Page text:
FirstFT: Judge set to unseal portions of Mar-a-Lago search affidavit
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A federal judge in Florida has given the US Justice Department a week to suggest redactions to the affidavit justifying the search of Donald Trump’s Mar-a-Lago resort last week, paving the way for the public availability of certain parts of the document.
Judge Bruce Reinhart’s decision came Thursday at a highly anticipated hearing in West Palm Beach that pitted federal prosecutors, who argued to keep the affidavit sealed, against US media who want it unsealed. due to the huge public interest in the case. .
The affidavit – a detailed explanation by the Justice Department of why a search warrant was sought at the former president’s property – has remained secret since the August 8 FBI raid.
Not only did the media call for its public release, but many congressional Republicans did as well, hoping to shed light on the rationale behind the Justice Department’s decision to search Trump’s home.
The DoJ had opposed any release of the affidavit, on the grounds that it could compromise the investigation and prevent the cooperation of witnesses in this and other investigations. Federal prosecutors also said the document would need to be heavily redacted if it were to be released due to the nature of the investigation, which involves highly classified documents kept by Trump after he left the White House.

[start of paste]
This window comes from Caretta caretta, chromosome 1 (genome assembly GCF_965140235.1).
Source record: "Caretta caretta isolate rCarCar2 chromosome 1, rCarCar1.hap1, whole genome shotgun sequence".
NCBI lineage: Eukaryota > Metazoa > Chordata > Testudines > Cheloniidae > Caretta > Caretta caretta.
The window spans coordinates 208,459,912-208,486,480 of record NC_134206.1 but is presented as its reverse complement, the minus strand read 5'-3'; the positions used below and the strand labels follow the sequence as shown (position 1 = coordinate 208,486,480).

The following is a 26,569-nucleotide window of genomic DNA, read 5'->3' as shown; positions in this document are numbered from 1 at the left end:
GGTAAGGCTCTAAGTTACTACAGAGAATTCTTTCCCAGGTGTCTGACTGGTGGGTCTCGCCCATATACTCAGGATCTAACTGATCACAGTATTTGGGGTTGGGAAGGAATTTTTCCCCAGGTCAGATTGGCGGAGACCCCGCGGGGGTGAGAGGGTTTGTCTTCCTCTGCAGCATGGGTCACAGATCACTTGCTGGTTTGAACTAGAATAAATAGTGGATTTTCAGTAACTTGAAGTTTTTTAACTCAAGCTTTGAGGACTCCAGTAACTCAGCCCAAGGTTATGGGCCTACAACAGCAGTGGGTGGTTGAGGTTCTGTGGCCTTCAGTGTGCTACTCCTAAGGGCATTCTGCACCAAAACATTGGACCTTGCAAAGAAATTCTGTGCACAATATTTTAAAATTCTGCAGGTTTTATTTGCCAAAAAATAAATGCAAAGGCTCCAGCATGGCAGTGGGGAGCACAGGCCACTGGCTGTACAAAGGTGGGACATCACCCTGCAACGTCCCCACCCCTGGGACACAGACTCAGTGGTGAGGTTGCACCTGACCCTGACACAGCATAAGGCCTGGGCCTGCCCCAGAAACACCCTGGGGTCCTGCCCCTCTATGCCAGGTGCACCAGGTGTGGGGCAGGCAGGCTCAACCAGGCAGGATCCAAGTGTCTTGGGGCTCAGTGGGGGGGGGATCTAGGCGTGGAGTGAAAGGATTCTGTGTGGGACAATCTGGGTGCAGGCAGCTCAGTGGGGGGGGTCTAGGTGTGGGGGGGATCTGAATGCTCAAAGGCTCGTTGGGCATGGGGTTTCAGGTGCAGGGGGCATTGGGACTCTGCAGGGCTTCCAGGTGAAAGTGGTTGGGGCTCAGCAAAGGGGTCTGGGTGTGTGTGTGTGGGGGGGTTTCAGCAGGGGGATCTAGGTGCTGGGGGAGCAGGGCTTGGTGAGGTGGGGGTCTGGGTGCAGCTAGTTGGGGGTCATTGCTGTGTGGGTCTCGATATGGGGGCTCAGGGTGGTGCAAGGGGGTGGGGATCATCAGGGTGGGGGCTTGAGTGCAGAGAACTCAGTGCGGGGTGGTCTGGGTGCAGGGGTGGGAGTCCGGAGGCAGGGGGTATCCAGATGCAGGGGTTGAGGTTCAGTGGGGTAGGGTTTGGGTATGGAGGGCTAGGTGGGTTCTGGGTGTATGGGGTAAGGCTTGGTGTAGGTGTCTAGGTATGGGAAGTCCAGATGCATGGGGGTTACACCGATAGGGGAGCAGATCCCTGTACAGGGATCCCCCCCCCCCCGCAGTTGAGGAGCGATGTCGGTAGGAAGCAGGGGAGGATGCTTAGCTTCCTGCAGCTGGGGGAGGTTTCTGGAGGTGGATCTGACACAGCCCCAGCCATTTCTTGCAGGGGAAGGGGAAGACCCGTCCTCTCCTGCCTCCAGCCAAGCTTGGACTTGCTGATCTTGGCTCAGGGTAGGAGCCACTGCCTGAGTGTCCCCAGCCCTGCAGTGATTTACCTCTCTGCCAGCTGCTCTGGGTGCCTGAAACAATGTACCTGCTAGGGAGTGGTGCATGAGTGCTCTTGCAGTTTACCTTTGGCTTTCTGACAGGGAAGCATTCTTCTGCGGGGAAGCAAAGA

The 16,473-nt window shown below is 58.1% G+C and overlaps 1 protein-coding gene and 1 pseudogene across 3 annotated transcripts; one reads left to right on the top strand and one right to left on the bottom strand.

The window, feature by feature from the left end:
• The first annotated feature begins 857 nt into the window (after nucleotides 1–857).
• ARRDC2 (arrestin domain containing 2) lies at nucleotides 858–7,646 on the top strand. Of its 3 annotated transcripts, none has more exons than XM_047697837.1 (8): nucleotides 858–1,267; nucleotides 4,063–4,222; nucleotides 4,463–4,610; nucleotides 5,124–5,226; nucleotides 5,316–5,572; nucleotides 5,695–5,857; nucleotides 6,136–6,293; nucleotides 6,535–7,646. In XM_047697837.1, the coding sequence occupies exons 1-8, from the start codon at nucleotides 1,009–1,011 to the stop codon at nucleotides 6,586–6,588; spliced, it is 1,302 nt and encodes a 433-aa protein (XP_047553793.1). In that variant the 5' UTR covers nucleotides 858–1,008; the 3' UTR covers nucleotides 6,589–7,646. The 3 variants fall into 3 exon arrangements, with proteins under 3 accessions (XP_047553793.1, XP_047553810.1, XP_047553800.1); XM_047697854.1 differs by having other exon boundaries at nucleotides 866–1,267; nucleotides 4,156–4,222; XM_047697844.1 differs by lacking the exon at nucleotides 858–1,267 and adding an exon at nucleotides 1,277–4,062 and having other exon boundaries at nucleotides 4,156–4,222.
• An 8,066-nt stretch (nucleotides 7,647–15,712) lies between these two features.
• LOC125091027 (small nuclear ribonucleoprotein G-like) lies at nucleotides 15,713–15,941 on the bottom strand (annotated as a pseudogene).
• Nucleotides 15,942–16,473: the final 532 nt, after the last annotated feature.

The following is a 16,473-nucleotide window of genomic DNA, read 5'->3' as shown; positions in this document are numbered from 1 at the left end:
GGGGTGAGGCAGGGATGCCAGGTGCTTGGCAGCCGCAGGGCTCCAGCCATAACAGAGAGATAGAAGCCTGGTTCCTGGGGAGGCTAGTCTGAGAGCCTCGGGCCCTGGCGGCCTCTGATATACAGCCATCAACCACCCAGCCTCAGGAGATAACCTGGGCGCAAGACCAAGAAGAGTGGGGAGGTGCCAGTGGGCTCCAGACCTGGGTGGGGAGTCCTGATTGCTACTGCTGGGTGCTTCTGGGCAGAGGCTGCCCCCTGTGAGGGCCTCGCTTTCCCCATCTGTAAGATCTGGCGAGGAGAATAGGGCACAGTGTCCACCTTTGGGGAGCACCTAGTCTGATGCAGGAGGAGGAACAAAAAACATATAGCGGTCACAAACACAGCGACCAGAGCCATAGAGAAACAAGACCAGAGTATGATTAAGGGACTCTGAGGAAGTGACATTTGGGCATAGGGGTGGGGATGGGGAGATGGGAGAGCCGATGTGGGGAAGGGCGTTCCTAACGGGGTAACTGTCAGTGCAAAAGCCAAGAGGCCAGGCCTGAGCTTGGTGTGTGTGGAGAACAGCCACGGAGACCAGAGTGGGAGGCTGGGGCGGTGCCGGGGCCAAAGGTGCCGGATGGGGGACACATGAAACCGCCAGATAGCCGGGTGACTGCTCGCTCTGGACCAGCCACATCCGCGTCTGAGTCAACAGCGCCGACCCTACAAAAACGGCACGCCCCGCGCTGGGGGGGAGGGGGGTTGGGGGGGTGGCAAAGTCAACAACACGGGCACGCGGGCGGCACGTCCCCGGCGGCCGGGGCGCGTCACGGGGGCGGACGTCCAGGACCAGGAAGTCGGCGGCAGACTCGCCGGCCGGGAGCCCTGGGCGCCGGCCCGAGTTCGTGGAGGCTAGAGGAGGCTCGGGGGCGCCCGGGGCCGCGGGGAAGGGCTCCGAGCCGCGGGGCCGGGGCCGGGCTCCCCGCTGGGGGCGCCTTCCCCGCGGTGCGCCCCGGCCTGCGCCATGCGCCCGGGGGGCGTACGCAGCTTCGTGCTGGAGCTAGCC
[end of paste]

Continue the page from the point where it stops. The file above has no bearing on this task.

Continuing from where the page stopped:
Reinhart rejected the argument that the affidavit should remain ‘fully sealed’, saying he was ‘not ready’ to keep it that way – suggesting he is tempted to partially unseal it with some level of redaction .
Last week, he authorized the release of the search warrant and list of items recovered by the FBI from Trump’s home. The documents showed that federal prosecutors were investigating the former president for improperly handling national defense information in violation of the Espionage Act, as well as obstructing justice and falsifying government documents.
Thanks for reading FirstFT Asia. Here is the rest of the news from the day. —Amanda
Five other stories in the news
1. Erdoğan supports Kyiv-Moscow peace talks Turkish President Recep Tayyip Erdoğan has said he supports peace talks between Kyiv and Moscow after meeting President Volodymyr Zelensky in Ukraine. Erdoğan continued a balancing act between the two countries, condemning the invasion and selling Ukrainian combat drones but refusing to impose sanctions on Russia.
2. Former Trump Organization CFO pleads guilty in tax case Allen Weisselberg pleaded guilty to 15 counts related to his time working as the Trump Organization’s chief financial officer. In a deal reached with Manhattan prosecutors, Weisselberg will serve five months in prison and possible five years probation if he testifies honestly in an upcoming Trump Organization trial if called.
3. Turkey surprises with lower interest rates as inflation soars Despite inflation nearing 80%, Turkey’s central bank cut its interest rate by 100 basis points. The move shocked markets and goes against the trend of central banks raising borrowing costs to contain global inflation. Rising prices and concerns over central bank monetary policies have already caused the pound to fall more than 25% this year.